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Tim Brook for AREA 17

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Getting Started with Blast – Storybook for Laravel Blade

In this guide we'll show you how to set up a component library within your Laravel app using Blast.

First of all, what is Blast?

At AREA 17, we've been using Storybook for many years with both Vue and React and we love it, but our core technology is Laravel, and we want to be able to work with Storybook in that environment too. We've been able to in the past using the Twig loader, but our heart is closer to Blade. When Quentin, our Engineering Group Director, realized Storybook Server was a thing, and what the Rails community was able to do with it, he started to dream big and threw a quick prototype at it. We then worked together to make that prototype a reality and it became Blast – Storybook for Laravel Blade.

Blast is a Laravel package which allows you render examples of your app's components using the Blade templating engine and Storybook Server within your Laravel application. It's designed to be low maintenance and simple to set up whilst offering a solid set of features and customizations. Blast can be used with new or existing Laravel projects - we timed it and it took less than 90s to install into an existing project and have our first component rendering in Storybook!

It comes with a lot of the tools we use at AREA 17 like the Controls, Accessibility testing and Design tabs as well as statuses and a page component for more global things like documentation.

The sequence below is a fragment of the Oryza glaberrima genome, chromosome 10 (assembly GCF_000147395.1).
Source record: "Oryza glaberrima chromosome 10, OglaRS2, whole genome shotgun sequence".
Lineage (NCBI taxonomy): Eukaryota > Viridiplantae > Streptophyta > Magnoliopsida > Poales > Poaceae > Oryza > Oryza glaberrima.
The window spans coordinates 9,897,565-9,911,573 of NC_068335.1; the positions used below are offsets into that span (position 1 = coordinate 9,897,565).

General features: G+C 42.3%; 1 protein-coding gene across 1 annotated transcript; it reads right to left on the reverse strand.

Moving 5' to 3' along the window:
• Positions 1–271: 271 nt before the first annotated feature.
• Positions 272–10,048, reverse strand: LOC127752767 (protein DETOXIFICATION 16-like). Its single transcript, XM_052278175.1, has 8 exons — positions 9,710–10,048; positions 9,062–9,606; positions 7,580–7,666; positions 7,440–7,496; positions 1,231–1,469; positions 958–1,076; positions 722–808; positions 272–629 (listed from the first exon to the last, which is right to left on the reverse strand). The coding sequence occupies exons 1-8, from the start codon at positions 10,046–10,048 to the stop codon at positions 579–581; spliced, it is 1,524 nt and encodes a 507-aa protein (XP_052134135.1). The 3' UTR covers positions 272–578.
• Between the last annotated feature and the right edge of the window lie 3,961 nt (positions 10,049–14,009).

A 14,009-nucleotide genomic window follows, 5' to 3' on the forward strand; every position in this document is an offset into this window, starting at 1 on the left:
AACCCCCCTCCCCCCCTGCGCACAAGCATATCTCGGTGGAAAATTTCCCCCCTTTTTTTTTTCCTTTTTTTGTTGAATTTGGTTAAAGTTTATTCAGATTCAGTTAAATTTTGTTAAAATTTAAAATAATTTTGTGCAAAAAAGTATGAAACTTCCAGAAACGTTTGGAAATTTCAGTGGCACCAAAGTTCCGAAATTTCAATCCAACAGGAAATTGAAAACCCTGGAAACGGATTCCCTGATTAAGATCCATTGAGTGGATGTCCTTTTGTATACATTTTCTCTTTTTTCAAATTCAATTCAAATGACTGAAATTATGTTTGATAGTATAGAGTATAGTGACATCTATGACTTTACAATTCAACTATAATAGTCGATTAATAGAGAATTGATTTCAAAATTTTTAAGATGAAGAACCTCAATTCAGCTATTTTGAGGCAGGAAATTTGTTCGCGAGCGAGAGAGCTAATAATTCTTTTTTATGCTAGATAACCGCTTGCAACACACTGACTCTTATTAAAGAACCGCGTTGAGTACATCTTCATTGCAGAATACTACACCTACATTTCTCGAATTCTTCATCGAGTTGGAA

Now that the introduction is over, let's get started!

Installation

You can get started by installing Blast using:

composer require area17/blast
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This will:

  • Create a stories and a data directory for your story Blade files and any associated data
  • Publish assets used by Blast to the application's public directory
  • Create a route from which to load your component examples

Blast ships with 4 tasks:

  • blast:launch - installs all dependencies, generates stories, watches directories and fires up Storybook Server
  • blast:generate-stories - can be used to regenerate the stories.json files for each component outside of the blast:launch task
  • blast:demo - creates a demo button component to help get you started
  • blast:publish - generates a static Storybook instance and publishes it to your application's public directory

More information can be found about those tasks in the official documentation

Creating Stories

Once you've installed Blast you can launch it by running:

php artisan blast:launch
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For this demo we'll create a basic button component and stories.

Setup Components

For this guide we're going to need some basic components. We're going to need a button, button-box and some icons. You can find everything you'll need in this repo.

When you're done, your components directory should now look like this:

resources/views/components/
├── button/
│   └── primary.blade.php
├── button-box/
│   └── primary.blade.php
└── icon/
    ├── help-24.blade.php
    ├── menu-24.blade.php
    └── plus-24.blade.php
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Create a Story

Time to create your first story! When initially launching Blast, it created the directories to store your story blade files in resources/views/stories so, inside that directory, create button/primary.blade.php containing the following:

<x-button.primary>
    Primary Button
</x-button.primary>
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Hit save and Blast will automatically generate the stories for the component and reload storybook in your browser. Go check it out. Pretty cool huh? Maybe, but it's fairly basic and doesn't show what our button is capable of.

Adding args

Let's create some Storybook controls to set the button label, icon and icon position.